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  #578  
Old 9th November 2018, 08:24 PM
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The issue I have is that these horses are pushed to their physical limits, greatly increasing the risk and severity of serious injury. A nice calm horse ride cannot be compared to a race for that reason. Also while not all, a large portion of owners of race horses view the animals as investments. And what does any sensible person do when an investment stops giving a reasonable return? You get rid of it.

I have no doubt that race horses love to race. Itís what they are bred to do. But the horse also does not understand the risks involved, nor the consequences should there be an incident. These animals trust their trainers/owners. And there are far too many examples in the racing industry of that trust being abused. All for money.
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  #579  
Old 9th November 2018, 11:38 PM
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Confession: gonna go off on a complete tangent here.
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Originally Posted by TaZZerath View Post
Plus years of breeding and genetics has them 'built' this way. To put them sitting in a paddock eating grass can sometimes actually depress a horse more because they aren't doing what they instinctively want to do, which is RUN, and run FAST.
If by "years" you mean "millennia," then yes, you're absolutely right. Horses were first domesticated by humans on the Eurasian steppes about 5500 years ago. And yes, there is definitely a bond between humans and horses. I don't own any animals, but scientifically speaking all domesticated animals have some genetically in built propensity to... well... relate to humans.

And this is no accident. Ever wondered why only some animals like dogs, cats, horses, cows, sheep etc. have been domesticated, while others like zebras, lions, tigers etc. remain wild? Even wild animals that have been born and raised in captivity can still easily turn wild. The truth is that they've always been wild. Again, no accident.

When humans first figured out how to domesticate animals, one of the single biggest factors that they had to consider was the animal's temperament. One reason why horses have been domesticated but zebras haven't is partially due to temperament (the other being that zebras aren't physically capable of load-bearing like horses can). Zebras are really aggressive and hostile pricks. Far different from their tame equine cousins. And they have to be, considering that zebras share habitats with big hunting animals like jackals, lions, leopards etc. - they evolved a mean streak as a behavioural means of defence. Horses can gallop away from predators, but zebras are more likely to be outrun by things like freakin' cheetahs, so they also needed to be prepared to kick the crap out of anything that comes near them.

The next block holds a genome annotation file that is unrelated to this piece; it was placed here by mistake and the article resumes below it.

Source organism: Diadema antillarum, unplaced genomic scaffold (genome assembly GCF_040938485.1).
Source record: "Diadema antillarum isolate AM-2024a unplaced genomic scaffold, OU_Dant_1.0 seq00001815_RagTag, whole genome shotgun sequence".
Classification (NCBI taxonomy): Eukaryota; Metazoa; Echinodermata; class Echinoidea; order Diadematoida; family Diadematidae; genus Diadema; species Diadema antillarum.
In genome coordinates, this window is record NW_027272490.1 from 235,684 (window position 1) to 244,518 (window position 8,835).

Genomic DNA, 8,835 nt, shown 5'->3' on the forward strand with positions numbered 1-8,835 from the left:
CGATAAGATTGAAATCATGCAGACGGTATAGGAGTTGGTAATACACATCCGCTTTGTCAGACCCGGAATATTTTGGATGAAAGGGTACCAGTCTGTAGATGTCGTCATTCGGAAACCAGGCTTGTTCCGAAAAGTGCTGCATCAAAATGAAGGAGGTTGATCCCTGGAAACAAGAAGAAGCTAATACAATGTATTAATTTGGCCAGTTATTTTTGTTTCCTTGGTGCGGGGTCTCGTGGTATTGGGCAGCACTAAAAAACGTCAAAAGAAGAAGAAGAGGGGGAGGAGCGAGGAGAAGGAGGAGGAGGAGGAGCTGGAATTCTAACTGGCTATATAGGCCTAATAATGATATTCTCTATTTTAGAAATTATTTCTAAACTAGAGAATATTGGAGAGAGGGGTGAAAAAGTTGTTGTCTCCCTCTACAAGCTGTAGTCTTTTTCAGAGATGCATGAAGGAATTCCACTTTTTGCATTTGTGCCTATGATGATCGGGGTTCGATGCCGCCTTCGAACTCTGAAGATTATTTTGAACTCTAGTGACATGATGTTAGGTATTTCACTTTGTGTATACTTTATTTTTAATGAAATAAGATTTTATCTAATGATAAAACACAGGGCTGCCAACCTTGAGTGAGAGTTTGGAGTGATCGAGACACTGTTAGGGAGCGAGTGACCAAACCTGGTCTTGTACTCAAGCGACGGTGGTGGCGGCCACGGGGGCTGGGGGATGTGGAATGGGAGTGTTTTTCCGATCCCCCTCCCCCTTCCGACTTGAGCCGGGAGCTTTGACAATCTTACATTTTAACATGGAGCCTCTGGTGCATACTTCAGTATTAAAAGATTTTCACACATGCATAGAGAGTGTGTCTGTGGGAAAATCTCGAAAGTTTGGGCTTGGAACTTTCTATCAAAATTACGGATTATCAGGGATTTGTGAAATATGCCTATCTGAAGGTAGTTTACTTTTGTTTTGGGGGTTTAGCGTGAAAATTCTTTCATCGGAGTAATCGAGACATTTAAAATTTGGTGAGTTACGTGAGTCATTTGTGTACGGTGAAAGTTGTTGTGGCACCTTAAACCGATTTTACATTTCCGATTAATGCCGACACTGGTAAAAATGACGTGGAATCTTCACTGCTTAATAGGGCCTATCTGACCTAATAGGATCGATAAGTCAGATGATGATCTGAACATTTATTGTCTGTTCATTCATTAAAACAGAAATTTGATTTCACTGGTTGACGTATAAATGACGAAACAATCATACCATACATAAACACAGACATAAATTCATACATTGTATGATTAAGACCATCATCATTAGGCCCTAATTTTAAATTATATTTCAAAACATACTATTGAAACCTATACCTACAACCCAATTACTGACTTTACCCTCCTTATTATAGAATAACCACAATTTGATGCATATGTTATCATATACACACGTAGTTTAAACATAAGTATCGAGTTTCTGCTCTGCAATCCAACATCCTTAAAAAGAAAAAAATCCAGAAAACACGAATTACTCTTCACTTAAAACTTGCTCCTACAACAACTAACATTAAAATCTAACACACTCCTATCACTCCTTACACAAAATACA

So you take this already more amicable temperament in certain animals. Humans then take them and take care of them. Provide food, shelter etc. - a bond forms. The animal learns to trust the human and soon forms a form of mutual relationship. Thus the animal has become a member of the household, and the Latin word for house is domus (as in the notorious Monty Python line, "Romani Ite Domum" ("Romans go home")), and thus anything that is of the house is domesticus. The household animal is now domesticated.

But that's not all! Some animals may have actually initiated domestication with humans! Yeah. Instead of humans seeking out these animals, some animals came and sought humans out! 2 common examples: dogs and cats. It's believed that the earliest ancestor of the domesticated dog (which would've been more wolf-like) approached human settlements and started defending those humans from things like other animals. The humans started rewarding them with food and shelter, and thus dog became man's best friend. Early ancestors of the domesticated cat did something similar; and for some odd reasons, in two different places independently of each other -- in the Middle East and China. Although I think modern domesticated cats are descendant from the ones that were domesticated in the Middle East. Anyway, these early felines, similar to their canine brethren, approached humans and started killing off vermin like rats, who were eating away at the humans' stored food supplies. And just as with dogs, humans rewarded the cats with food, shelter and uploading videos.

There are 14,200 year old graves that show humans buried alongside dogs. Cats were domesticated about roughly 8000 years ago, and we know that Ancient civilisations like Egypt even started making cat memes^worshipping them. Domestication of animals was a big deal and something that seriously allowed societies to evolve into civilisations. Domesticating livestock meant that we could farm our meat and dairy and that we didn't have to waste time and resources hunting and gathering all the time; agricultural upgrade! Domestication of other animals again freed us to develop more things -- we were wasting as much time chasing rats or fleeing from predators. We had cats to chase away our pests and dogs to protect us now. And we even formed an alliance with dogs as pack hunters.

Contrast this with societies that didn't do this, like Australia. Australians never fully domesticated any animals, and this was really because there are no native animals here that have the appropriate traits for domestication. The closest they came to was the semi-domestication of the dingo. And this was because dingoes are descendant from already previously domesticated stone-age dogs who'd migrated to the Australian continent, but then they evolved without human companionship and became feral. But the Indigenous Australians did occasionally use dingoes as cooperative hunters and watchdogs, but they were never truly domesticated.
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  #580  
Old 10th November 2018, 03:05 AM
Autocon Autocon is offline
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No g-string then.
Not on the horse, just the jockies lucky g-string. It worked!!